Biggest dinosaur ever found in Patagonia
The as-yet unnamed behemoth evidently stood 7 stories tall and weighed as much as 77 tons.
The biggest dinosaurs known to man were terrifyingly huge, yet it seems they were mere bestial bagatelles compared with the behemoth whose remains were uncovered in Patagonia last Wednesday.
As yet unnamed, one of its thigh-bones is longer than most humans, leaving the NBA out of it. Extrapolation from said thigh bone indicates that it was some 40-plus meters long.
Put otherwise, the thigh bone uncovered in Argentina last week is the biggest bone ever found. Based on its size, this is the largest known animal to walk on the planet, the scientists behind the discovery, Dr. Jose Luis Carballido and Dr. Diego Pol told the BBC.
Just the week before, paleontologists had unearthed a relatively titchy cousin of this towering titan, Leinkupal laticauda, which was a mere 9 meters in length (lie down on the floor, think of yourself multiplied by say six times and that's how long the midget was, head to tail tip). This smallest of the known diplodocids was also found in Argentina – as was the so-called "Pinocchio-nosed" dinosaur found mere days before.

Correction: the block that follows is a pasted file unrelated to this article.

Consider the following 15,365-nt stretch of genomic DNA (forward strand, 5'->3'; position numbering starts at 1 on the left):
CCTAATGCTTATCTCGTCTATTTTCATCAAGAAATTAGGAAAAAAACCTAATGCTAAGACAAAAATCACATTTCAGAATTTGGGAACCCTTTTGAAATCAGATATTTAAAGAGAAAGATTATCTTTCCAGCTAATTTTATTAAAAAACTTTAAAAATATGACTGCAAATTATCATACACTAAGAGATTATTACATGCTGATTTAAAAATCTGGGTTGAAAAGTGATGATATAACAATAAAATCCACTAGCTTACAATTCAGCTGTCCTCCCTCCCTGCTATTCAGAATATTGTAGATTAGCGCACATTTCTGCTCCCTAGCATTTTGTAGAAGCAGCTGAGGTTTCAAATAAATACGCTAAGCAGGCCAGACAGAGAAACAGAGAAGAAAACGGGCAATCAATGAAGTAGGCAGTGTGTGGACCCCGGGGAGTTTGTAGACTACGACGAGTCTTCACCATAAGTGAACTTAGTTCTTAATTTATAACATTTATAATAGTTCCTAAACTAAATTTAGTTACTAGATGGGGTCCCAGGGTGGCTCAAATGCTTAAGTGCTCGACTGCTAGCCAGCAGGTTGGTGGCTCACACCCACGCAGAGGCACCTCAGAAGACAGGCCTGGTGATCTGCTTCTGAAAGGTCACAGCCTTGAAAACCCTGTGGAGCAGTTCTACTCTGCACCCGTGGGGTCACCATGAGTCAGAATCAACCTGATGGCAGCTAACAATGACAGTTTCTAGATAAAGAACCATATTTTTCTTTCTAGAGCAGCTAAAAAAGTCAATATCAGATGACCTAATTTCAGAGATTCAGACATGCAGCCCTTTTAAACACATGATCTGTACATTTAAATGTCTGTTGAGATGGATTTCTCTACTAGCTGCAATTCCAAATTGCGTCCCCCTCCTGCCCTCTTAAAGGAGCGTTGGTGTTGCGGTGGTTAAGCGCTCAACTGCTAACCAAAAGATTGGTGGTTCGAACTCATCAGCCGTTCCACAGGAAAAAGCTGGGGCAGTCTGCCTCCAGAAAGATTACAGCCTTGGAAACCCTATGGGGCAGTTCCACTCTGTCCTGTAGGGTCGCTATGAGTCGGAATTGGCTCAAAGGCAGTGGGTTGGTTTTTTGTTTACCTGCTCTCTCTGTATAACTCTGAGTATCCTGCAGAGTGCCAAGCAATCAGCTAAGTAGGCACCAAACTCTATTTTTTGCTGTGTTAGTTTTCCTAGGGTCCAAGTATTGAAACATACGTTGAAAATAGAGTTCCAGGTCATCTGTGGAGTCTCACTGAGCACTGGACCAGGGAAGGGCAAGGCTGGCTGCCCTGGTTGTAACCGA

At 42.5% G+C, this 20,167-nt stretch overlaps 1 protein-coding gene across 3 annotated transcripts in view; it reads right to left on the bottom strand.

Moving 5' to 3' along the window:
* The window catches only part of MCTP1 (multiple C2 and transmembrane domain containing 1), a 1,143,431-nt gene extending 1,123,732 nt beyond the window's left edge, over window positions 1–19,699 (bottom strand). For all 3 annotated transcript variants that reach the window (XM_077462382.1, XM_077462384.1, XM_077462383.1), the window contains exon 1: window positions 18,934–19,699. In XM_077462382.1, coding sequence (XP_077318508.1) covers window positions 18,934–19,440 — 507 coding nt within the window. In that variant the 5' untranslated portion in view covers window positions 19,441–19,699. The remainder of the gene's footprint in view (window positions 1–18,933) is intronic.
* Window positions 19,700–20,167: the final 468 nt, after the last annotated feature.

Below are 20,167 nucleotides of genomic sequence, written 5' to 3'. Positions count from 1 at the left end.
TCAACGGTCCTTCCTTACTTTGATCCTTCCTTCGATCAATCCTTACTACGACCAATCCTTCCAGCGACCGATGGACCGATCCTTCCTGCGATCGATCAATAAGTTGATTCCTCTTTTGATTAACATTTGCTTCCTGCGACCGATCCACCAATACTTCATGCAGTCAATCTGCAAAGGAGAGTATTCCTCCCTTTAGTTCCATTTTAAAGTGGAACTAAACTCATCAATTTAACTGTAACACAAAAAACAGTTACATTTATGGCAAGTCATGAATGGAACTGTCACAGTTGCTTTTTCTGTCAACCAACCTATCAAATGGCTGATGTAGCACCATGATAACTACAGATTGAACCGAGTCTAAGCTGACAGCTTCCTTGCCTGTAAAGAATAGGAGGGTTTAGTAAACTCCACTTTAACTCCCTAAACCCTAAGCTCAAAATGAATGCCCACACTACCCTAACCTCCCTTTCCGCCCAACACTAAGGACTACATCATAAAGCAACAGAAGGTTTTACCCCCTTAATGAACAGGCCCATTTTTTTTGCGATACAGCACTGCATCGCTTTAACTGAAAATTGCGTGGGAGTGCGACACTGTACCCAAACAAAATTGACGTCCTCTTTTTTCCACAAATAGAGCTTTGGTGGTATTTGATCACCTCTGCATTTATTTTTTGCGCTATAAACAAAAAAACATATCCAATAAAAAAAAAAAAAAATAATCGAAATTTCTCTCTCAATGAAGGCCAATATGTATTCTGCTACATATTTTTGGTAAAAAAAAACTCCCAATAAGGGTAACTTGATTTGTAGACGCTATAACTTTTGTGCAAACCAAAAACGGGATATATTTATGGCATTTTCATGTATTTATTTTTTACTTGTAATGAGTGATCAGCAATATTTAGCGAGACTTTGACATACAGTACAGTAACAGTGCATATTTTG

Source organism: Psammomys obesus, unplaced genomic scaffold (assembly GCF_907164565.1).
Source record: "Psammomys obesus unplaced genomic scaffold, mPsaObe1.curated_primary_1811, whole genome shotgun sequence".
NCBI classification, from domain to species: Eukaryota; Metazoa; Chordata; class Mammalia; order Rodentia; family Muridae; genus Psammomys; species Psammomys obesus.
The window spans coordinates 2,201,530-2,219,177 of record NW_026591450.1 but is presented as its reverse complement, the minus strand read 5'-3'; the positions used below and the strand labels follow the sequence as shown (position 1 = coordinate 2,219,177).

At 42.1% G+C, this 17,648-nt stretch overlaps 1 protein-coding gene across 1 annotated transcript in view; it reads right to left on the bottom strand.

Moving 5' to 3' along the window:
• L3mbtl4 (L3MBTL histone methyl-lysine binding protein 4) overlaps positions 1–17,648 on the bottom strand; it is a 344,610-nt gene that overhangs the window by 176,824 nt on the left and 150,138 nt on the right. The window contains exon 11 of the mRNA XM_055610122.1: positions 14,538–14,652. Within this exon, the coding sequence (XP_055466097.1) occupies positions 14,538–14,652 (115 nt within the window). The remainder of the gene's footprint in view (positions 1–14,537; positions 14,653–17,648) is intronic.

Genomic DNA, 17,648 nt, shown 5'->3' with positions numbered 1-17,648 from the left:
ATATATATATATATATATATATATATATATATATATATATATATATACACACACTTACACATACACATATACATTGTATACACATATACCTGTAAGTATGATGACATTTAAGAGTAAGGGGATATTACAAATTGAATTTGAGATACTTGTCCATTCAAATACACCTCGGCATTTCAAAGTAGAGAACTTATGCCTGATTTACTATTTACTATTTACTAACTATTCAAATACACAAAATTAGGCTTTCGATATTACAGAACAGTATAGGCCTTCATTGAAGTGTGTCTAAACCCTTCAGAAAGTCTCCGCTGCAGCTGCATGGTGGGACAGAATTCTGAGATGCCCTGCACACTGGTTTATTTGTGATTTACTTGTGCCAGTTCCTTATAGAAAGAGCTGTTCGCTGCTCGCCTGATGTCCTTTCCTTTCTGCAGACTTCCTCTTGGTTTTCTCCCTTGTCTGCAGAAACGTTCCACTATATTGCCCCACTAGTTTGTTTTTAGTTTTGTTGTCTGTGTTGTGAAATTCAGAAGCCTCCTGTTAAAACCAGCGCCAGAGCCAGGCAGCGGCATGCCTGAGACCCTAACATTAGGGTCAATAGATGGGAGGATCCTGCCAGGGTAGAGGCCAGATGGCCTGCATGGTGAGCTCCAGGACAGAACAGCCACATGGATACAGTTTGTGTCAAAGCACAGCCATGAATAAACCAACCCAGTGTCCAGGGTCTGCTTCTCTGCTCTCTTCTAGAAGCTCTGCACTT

Based on interpretation of the size, and comparison with other diplodocids, scientists suspect the latest-found animal weighed about 77,000 kilos, or 77 tons. The T-rex, for comparison, is believed to have averaged some 7 tons.
If we say the average human weight is (say) 70 kilos, this newly-found dino weighed as much as 1,100 people. With its neck (and rather small head) upright, say the scientists, it was around 7 stories tall.
Like the other diplodocids, though, it was a herbivore, the scientists say.
As said, the unnamed giant may well have been the biggest animal ever to walk the earth. The previous record had been held by another diplodocus-type dinosaur, the Argentinosaurus, yes, also found in Argentina. It is believed to have weighed some 7,000 kilos less.
Enough about weight. The bone was spotted in 2011 by a local farmer. Digging it out commenced in 2013, and uncovered several skeletons, thought to belong to seven dinosaurs. Beyond the leg bits, the paleontologists also uncovered vertebrae from torso and tail, and parts of the neck.
The diplodocids lived during the Jurassic period, about 90 million years ago. While misunderstandings about their anatomy led to assumptions that they had to live in swampy environments to support their terrific weight, later analysis of their possible standing positions put them back onto dry land. Some believe they used their very long tails as whips to fend off predators.
By the way, the name "diplodocus," which applies to a whole family of dinosaurs, comes from the Greek for "double beam" and is based on their double-beamed chevron bones located on the underside of the tail. Unhappily, other dinosaur families were later discovered to share that tail characteristic, but the name stuck.
No dinosaur remains as such have been discovered in Israel, so far - with the exception of tracks found by the community of Beit Zayit, near Jerusalem.
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